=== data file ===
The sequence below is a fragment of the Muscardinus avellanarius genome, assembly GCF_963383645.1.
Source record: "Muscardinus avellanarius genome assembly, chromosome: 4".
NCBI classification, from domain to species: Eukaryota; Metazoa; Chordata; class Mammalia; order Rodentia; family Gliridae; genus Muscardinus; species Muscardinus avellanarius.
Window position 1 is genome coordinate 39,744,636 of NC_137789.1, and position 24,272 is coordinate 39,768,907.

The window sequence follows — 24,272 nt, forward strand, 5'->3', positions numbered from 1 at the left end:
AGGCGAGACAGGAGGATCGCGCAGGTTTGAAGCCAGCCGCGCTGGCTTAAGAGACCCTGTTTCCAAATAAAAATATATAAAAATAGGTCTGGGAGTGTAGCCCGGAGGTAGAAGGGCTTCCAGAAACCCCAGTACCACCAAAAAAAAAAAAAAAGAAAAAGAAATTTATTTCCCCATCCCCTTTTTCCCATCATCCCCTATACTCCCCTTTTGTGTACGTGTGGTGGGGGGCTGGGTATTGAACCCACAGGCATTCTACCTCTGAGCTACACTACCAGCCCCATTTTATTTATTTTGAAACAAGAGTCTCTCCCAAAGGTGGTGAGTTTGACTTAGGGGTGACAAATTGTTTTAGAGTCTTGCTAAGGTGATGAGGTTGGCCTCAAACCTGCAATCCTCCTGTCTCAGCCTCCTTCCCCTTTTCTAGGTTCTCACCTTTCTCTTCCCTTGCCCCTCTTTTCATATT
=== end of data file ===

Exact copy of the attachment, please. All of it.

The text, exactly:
The sequence below is a fragment of the Muscardinus avellanarius genome, assembly GCF_963383645.1.
Source record: "Muscardinus avellanarius genome assembly, chromosome: 4".
NCBI classification, from domain to species: Eukaryota; Metazoa; Chordata; class Mammalia; order Rodentia; family Gliridae; genus Muscardinus; species Muscardinus avellanarius.
Window position 1 is genome coordinate 39,744,636 of NC_137789.1, and position 24,272 is coordinate 39,768,907.

The window sequence follows — 24,272 nt, forward strand, 5'->3', positions numbered from 1 at the left end:
AGGCGAGACAGGAGGATCGCGCAGGTTTGAAGCCAGCCGCGCTGGCTTAAGAGACCCTGTTTCCAAATAAAAATATATAAAAATAGGTCTGGGAGTGTAGCCCGGAGGTAGAAGGGCTTCCAGAAACCCCAGTACCACCAAAAAAAAAAAAAAAGAAAAAGAAATTTATTTCCCCATCCCCTTTTTCCCATCATCCCCTATACTCCCCTTTTGTGTACGTGTGGTGGGGGGCTGGGTATTGAACCCACAGGCATTCTACCTCTGAGCTACACTACCAGCCCCATTTTATTTATTTTGAAACAAGAGTCTCTCCCAAAGGTGGTGAGTTTGACTTAGGGGTGACAAATTGTTTTAGAGTCTTGCTAAGGTGATGAGGTTGGCCTCAAACCTGCAATCCTCCTGTCTCAGCCTCCTTCCCCTTTTCTAGGTTCTCACCTTTCTCTTCCCTTGCCCCTCTTTTCATATT